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You read a lot. A LOT. 

I know. 

Put the books down and LIVE you say.  

Write the BOOKS – Don't read them.

You don't know. Reading helps me live. 

See, the last book I read, told me not to sweat the small stuff. 

The book before that, showed me how to think BIG. 

Two weeks ago I was reading this novel and I learned how to tell someone you love them 

AND

then how to murder who I love and get away with it.

Being shy (and sometimes shy still)

Books open me up and help me form words when nothing else would

Stories connect me to people. They have connected me to you. 

What is your favorite book?

Google.com isn't a book

What am I reading now? 

A Shakespeare play. My favorite. King Lear.

Fathers and daughters and bad relationships.

No, King Lear doesn't remind me of my father. 

You say good bye and walk away

I look beyond the pages of my book to see you get further away from me.

What would our novel be about. A girl in love and a guy with no clue. 

Oh my gosh. He looked back!

Did he see me gazing?

Does he see me at all?

Colorful Women Series: Neck Roll

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A short walk around the corner and I was at my fav cafe with a hot coffee and a book. It was after lunch but before dinner, so not that many people were there. Just the way I like it.  A guy on his laptop was watching  video smiling and silently laughing. A couple having a quiet conversation and one other person on the phone. The girl on the phone was beautiful. Long hair – most of it hers, flawless makeup and dressed to the nines. She sparkled. Her boisterous laughed filled the cafe. Every now and then she realized that she was disturbing the rest of us and would quiet down.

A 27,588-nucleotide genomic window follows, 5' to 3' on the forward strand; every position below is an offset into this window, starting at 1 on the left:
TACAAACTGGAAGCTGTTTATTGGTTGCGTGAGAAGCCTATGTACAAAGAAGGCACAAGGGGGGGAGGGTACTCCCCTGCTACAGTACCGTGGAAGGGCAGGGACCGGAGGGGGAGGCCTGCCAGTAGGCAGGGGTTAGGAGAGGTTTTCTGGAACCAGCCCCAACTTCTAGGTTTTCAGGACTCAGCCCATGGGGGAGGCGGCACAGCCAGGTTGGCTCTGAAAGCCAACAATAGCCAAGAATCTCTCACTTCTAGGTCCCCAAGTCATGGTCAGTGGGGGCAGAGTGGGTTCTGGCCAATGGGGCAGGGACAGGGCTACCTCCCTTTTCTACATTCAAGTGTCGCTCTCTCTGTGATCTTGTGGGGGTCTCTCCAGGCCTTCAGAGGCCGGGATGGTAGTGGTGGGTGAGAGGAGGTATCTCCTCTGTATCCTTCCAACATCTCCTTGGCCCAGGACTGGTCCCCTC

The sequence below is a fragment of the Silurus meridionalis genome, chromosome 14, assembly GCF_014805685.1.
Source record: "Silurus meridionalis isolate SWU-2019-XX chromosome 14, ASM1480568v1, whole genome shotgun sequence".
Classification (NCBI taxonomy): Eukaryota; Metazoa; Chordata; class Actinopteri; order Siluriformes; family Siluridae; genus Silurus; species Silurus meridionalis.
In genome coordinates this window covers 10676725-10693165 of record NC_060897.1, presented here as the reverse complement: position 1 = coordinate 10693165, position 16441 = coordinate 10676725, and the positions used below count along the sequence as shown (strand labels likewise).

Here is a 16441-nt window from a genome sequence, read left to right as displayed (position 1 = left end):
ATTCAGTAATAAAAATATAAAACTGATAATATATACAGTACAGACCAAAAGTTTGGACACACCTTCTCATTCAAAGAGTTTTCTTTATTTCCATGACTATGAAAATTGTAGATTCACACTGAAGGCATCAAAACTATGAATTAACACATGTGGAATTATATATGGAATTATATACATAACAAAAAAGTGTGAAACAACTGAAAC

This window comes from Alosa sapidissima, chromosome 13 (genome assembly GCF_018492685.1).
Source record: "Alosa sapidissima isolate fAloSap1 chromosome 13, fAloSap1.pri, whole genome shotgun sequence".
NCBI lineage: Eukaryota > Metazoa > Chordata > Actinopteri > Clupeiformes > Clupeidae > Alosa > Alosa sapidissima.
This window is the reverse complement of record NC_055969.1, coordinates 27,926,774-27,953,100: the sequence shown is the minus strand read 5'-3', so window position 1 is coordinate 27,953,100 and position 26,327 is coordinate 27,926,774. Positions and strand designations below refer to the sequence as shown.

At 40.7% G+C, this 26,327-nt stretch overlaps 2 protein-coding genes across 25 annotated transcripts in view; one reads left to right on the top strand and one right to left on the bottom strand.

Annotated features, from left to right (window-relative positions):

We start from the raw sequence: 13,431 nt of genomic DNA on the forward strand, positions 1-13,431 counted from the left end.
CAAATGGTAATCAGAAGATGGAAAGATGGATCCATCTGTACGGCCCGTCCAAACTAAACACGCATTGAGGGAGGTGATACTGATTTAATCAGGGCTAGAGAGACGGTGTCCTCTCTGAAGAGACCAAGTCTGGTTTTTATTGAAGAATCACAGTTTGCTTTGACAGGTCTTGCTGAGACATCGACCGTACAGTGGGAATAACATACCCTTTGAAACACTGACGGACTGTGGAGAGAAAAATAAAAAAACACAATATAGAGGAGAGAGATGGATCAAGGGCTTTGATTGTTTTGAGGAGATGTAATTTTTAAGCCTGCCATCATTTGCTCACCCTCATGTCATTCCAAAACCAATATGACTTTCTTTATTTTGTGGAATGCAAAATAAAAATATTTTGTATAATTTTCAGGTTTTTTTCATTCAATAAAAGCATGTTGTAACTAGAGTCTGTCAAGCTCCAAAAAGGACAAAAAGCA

Whoa. Her demeanor changed. She got up out of the chair and walked to the door like she was marching to war. You could hear the anger in the syncopation of her sandals slapping the back of her heels.

She didn't get completely out of the threshold of the door before her hand went to her hip and she began to point as if a person was standing right in front of her. Her words became shorten and rough. She is mad. And then, I see it. The neck roll, moving side to side with each word she says as though there is not a vein or bone in it.

"I don't need you." I don't need no man. I am an independent woman. Who the hell do you think you are?"

I was wondering what the guy on the phone was saying. We could only imagine. But we didn't have to imagine her responses. They were filled with derogatory names and expletive language.  After about five minutes of that, she pushed the red button on her smart phone, looked at it for a moment and with tears in her eyes she looked into the cafe. She realized we all saw and shame came across her face. She quickly turned her heard and with the same angry walk she left out the cafe with, she walked to her car. We all heard the car door slam and the screeching of tires out of parking lot.

I sighed, glanced around at the other observers of that episode and went back to reading my book. 

She was hurt. How many times have I heard women say how independent they are and what man they don't need. It is a mantra of a lonely and fustrated. What does independents have to do with wanting to be loved, honored and held. What do it has to do with sharing moments and life with anyone. Nothing. 

The neck roll tells no lies. She was mad. Maybe she will go home and have a good cry, or bitch to a girlfriend over red wine. She look like the kind that will take a bat to a car.